Sunday, November 19, 2006


JH: I haven't written a lipogram, though I may some day (no plans yet). I wonder if there is ever a real method, an actual procedure. There is always disjunction in writing. The idea of a method, such as the lipogram, is as imperfectly committed to paper as the description of a sunset is, compared to the poet's thoughts, incomplete on the page. A lipogram seems simple (to read, that is), but what exists aside from the method, from the means? Is the content of a lipogram closer to the poet, or farther, than the content of a non-procedural poem? We've spoken recently about disjunction in the poem - what about disjunction in the poetic? The disjunctive poem could result from an unwillingness to write anything not dictated. There could be a disjunction in the poetic that arises from an unwillingness to be translated into words. The lacunae in a poem could be a result of the poetic, not an omission but a copying. With all the varieties of poems, there's a question of whether the poetic is one thing, or whether there is a hierarchy among the poetic. Certain poems are considered preferable to others, even poems by the same poet. Is this due to human judgment, or are there weaker poetics than others? How can anyone tell? I feel there's a way to see if there's one poetic or several. I don't know if that way has arrived yet. Any suggestions? How would this knowledge change anything? Couldn't a poet proceed as if there was one poetic, wouldn't the reference(s) to only one poetic make it, in the poem, only one poetic? Wouldn't the reference(s) to multiple poetics differing in value make them, in the poem, thus? If the poetic is known solely through the poem, what to say of differing references? Are they only apparent references, with prose being the only place where explicit statements can be made about the poetic?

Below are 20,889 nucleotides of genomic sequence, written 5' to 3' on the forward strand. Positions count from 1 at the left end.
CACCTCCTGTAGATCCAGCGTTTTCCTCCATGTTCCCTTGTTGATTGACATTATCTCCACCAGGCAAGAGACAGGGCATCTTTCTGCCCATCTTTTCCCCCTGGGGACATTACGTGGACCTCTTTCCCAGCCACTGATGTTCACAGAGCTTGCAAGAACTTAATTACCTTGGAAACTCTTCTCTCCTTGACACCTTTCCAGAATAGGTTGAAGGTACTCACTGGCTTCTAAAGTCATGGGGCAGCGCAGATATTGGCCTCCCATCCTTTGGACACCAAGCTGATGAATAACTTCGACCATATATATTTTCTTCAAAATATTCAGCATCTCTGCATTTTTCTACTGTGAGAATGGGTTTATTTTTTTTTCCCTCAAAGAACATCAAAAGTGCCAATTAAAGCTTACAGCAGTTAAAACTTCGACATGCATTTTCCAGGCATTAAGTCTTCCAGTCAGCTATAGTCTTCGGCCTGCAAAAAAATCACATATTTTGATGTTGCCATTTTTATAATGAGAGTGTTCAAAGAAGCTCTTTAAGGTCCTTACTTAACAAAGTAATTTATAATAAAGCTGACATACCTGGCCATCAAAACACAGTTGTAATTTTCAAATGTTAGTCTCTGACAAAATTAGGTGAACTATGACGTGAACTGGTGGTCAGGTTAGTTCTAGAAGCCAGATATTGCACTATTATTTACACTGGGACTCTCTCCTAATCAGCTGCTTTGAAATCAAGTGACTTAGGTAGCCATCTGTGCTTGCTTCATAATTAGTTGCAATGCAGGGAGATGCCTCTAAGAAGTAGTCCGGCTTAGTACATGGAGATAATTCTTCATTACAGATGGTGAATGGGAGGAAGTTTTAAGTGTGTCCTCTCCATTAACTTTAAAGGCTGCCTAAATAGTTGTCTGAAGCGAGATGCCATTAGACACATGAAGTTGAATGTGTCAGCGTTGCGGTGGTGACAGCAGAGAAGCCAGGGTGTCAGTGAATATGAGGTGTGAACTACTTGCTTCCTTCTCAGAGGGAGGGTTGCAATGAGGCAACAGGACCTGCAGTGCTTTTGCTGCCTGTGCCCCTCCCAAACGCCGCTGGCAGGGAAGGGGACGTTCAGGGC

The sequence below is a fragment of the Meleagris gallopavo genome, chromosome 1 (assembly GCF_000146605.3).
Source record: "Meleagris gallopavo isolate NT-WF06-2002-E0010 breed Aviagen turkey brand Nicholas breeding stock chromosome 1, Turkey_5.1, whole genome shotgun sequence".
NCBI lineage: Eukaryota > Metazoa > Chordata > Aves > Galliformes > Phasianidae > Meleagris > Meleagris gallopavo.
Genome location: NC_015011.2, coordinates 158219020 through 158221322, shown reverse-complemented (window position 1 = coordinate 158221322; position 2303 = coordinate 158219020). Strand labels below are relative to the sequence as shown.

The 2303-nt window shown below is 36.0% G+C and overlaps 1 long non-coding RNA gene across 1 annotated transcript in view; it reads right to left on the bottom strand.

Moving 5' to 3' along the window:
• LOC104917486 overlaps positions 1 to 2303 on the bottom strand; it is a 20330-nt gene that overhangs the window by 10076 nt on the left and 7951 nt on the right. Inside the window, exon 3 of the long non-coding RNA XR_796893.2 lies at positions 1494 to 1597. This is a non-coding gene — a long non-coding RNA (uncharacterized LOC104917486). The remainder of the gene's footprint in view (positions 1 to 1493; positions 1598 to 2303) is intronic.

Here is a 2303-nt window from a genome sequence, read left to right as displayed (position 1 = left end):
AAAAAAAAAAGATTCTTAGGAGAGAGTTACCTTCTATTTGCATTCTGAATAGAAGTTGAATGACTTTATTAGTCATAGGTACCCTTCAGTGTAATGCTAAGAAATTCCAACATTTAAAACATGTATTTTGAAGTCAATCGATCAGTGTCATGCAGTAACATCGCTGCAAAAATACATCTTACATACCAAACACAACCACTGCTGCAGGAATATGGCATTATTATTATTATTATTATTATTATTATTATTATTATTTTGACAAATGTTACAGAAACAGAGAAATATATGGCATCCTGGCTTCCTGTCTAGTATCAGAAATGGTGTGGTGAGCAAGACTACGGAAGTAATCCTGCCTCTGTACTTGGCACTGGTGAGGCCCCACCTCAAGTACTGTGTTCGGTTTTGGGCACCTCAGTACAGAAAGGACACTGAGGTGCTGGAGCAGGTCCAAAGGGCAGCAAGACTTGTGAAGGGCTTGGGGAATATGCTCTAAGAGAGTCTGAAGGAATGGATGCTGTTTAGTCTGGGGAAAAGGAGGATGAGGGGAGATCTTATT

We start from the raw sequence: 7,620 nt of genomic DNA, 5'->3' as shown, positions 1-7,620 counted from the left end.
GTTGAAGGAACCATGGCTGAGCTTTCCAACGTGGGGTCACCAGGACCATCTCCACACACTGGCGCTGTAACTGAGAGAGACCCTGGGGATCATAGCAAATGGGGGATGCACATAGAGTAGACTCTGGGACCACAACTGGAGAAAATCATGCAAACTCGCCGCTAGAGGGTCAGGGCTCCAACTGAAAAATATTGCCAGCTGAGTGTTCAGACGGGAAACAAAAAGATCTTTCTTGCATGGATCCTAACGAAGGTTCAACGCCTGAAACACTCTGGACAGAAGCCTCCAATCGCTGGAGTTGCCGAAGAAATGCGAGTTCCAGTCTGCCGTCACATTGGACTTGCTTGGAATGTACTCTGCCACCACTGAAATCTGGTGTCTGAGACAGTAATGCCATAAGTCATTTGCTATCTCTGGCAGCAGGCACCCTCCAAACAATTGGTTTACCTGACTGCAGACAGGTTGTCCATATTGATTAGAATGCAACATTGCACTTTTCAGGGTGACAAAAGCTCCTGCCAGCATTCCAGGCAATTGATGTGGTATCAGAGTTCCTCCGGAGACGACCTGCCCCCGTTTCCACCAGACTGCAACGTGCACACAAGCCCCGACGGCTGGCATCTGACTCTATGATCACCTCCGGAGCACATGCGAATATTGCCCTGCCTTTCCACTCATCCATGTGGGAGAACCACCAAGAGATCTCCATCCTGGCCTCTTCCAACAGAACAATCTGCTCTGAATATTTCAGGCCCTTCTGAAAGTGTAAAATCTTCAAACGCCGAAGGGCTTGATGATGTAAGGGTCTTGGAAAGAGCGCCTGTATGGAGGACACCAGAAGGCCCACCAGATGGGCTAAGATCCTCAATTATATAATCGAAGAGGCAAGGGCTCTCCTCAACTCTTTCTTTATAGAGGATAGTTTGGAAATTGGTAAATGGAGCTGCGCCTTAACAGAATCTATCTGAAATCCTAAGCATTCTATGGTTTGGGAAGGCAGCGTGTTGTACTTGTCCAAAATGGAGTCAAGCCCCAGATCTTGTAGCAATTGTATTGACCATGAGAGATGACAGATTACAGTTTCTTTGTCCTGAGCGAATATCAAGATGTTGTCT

AHB: Weaker poetics might be a way of considering the difference between successful 'good' poems and less successful 'bad' poems. the duality is unsatisfying because it is too clearcut. certainly we deem what works and what does not. such a judgment doesn't live in heaven, the empyrean, Parnassus, or whatever. I mean, it's only fair to assume that every poet meant something serious with every attempt at a poem. but that person's means may be worn out, unnatural, stupid even. I think we can only comprise one poetic, in the sense that we can't get what we don't get. I know I can't. human judgment enters the picture, even clouds it. I think we allow that human judgment can be exceeded or transcended, in rare moments at least. that something in the poem powers beyond what the poet intended and understood. your questions are tough because who writes except as they yelp and whoop on the playfield. we're involved in an act that rushes by. I suppose our thinking bifurcates, left brain and right. we can do both simultaneously but not with equal weight. we have prose mind and poetic mind, and constantly wobble between the two. what do you think (id est, get off my back with your hard questions)? I make far reaching statements as if I could see all sides but it's hard not to accept a magic explanation. that Erato (Errata?) sent me a poem via email, woo hoo. I don't really mean get off my back, but these considerations are perplexing, unsettling even. artists take a lot for granted. the longer one practices, the more one sees the shakiness of those assumptions. as artists start out, the process is a lucky happenstance of finding and netting. but prolonging in the arts, the magic weakens and one seeks procedures by which one may move 'in that realm'. it seems to me that some younger artists of promise disappear (as artists) as they age. when the leave the nurturing precincts of high school and college the art becomes more distant and unimaginable. that is, unless one develops a means of creation that includes study, practice and reflection. for years and years, I produced piles of writing that I would now declare only shows my ignorance of the poetic nature. I'm sure there are things in that grey mass that I could take pride in having written but largely that work is just a flow of words that I couldn't stop. I care little for what I wrote prior to 1999 or so, the learning process is just that slow. it is slow because the nature of the creative act boggles every mind. it's a good boggle, but perplexing.


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